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Stressed by exams? Campus research project explores resilience strategies

Team receives Teaching and Learning Grant to study exam coping mechanisms in veterinary medicine students

University of Calgary veterinary medicine students study at the Spyhill campus. Photo by Jager & Kokemor

Dr. Cathy Olsen, from Newell Veterinary Clinic in Brooks, Alberta, works with UCVM student Rebecca Wink during a clinical rotation. Wink graduated in 2016. Photo by Jager & Kokemor

By Gillian Edwards, University Relations

Exams are a part of student life and along with them come stress and anxiety. Stress can be related to better performance, but stress can also turn into a serious health concern when it becomes too much to deal with. Where is that line and how can students effectively manage their anxiety in a challenging time?

For a team on campus, this idea has been the focus of a Teaching and Learning Grant to study the stress and anxiety of veterinary medicine students and their coping mechanisms during their Objective Structured Clinical Examinations (OSCEs). Darlene Donszelmann, senior instructor in clinical and diagnostic sciences at the University of Calgary Faculty of Veterinary Medicine, is the lead of the interdisciplinary team of investigators.

“Our research set about to try and measure cortisol and anxiety in a cohort of first-year students heading into the OSCEs. The project is now continuing into a second year following the same group of students longitudinally,” says Donszelmann. “The OSCEs are fairly common through the health-care fields, where students have to demonstrate a skill, as well as critical thinking and knowledge application, over the course of eight to 12 stations.”

Learning resilience during times of stress

The study uses salivary cortisol testing, as well as Speilberg’s State-Trait Anxiety Inventory (STAI), to evaluate stress levels in students immediately before and following completion of each of the three OSCE exams in their year. While the saliva is collected, students complete a brief survey to self-report their state of anxiety. Now in the qualitative second phase of the study, the research team is preparing to explore in interviews what coping skills students self-report that assist them through the exam process.

“Recent graduates of the program have commented that they feel that the OSCEs helped prepare them for their future in practice. We hope the OSCEs help build resiliency, as a student could do well at one station and not as well at the next. Students need to learn to walk into each situation with a fresh slate,” says Donszelmann.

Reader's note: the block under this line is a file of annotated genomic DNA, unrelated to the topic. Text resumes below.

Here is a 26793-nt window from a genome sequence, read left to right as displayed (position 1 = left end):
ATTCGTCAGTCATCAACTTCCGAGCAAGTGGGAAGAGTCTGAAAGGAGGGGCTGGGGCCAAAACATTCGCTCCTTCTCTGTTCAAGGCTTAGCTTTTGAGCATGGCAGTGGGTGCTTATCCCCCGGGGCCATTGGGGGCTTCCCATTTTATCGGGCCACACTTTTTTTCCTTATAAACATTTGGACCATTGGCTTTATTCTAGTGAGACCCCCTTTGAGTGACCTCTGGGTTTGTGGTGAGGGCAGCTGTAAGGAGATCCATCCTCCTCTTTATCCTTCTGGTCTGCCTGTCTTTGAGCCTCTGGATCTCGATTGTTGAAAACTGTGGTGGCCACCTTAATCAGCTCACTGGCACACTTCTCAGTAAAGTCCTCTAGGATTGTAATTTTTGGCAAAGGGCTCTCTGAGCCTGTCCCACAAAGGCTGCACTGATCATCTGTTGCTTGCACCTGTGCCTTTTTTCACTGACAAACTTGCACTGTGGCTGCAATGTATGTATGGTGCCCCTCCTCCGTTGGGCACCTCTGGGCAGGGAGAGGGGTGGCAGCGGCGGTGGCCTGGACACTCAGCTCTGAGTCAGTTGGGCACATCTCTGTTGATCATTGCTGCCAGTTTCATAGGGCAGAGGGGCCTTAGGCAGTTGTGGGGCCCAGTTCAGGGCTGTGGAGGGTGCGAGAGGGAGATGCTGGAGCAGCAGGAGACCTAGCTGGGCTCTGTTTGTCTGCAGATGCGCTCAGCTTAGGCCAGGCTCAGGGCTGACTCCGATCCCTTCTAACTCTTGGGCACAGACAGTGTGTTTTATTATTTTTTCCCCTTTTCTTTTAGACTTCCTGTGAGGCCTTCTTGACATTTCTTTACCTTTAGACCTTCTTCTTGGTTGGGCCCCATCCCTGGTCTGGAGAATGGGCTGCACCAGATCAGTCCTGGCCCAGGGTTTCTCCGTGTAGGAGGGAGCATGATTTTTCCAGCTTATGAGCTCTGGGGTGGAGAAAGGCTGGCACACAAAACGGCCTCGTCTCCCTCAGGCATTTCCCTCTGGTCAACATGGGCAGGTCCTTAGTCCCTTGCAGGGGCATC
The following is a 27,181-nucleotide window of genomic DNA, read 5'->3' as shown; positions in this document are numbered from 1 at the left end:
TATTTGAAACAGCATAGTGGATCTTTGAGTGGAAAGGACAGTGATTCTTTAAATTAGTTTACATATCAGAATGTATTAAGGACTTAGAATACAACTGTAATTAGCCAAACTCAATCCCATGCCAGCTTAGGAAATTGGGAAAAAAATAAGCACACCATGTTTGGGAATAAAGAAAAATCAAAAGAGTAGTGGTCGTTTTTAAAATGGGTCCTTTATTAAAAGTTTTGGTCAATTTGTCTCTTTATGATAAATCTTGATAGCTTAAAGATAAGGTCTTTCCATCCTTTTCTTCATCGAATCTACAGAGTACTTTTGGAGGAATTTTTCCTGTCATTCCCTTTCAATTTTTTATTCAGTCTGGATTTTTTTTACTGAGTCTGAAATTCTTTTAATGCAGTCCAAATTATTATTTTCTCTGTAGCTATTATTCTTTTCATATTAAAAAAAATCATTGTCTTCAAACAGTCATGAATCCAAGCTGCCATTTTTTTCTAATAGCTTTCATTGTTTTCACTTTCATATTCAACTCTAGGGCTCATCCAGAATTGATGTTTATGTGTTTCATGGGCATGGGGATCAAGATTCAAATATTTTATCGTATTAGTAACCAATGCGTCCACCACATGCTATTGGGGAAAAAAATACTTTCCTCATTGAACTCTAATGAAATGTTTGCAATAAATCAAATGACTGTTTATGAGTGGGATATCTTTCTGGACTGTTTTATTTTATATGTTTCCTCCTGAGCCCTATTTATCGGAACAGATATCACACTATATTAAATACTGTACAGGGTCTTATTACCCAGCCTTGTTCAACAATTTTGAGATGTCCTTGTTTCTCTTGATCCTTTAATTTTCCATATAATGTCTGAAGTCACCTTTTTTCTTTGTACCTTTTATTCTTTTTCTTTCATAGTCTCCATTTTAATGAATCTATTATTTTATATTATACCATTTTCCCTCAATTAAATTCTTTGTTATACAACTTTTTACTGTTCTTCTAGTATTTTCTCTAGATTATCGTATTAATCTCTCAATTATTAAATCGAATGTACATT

“Veterinary medicine is a stressful career, where graduates need to navigate complex situations with their clients. Animal herds represent people’s livelihoods and pets are seen as family members — veterinarians have to make difficult decisions daily that have huge ripple effects.”

Mental health a critical issue in profession 

In a study by Jean Wallace, a professor of sociology at the University of Calgary, 21 per cent of veterinarians and 18 per cent of technicians surveyed had had suicidal thoughts in the previous 12 months. Weighing heavily on those surveyed were unrealistic client expectations, conflict between what is best for the animal and client wishes, and financial constraints of treatment. As well, veterinarians deal regularly with client grief—all of which can lead to burnout and high rates of attrition.

“We hope that the coping skills that we learn in this study can be used in peer sessions for students to learn how to be more resilient and manage their anxiety, in order to stay healthy and successful in their careers for the long term,” she says.

Early results have already influenced how the faculty prepares students for the OSCEs and will inform future debriefing for students following the completion of the exam. Students have been incredibly engaged in the study to date, with 100-per-cent participation from the class studied.

For more information on the Campus Mental Health Strategy, visit here. If you think you need help, please visit resources here. If you think someone you know needs help, find more information here.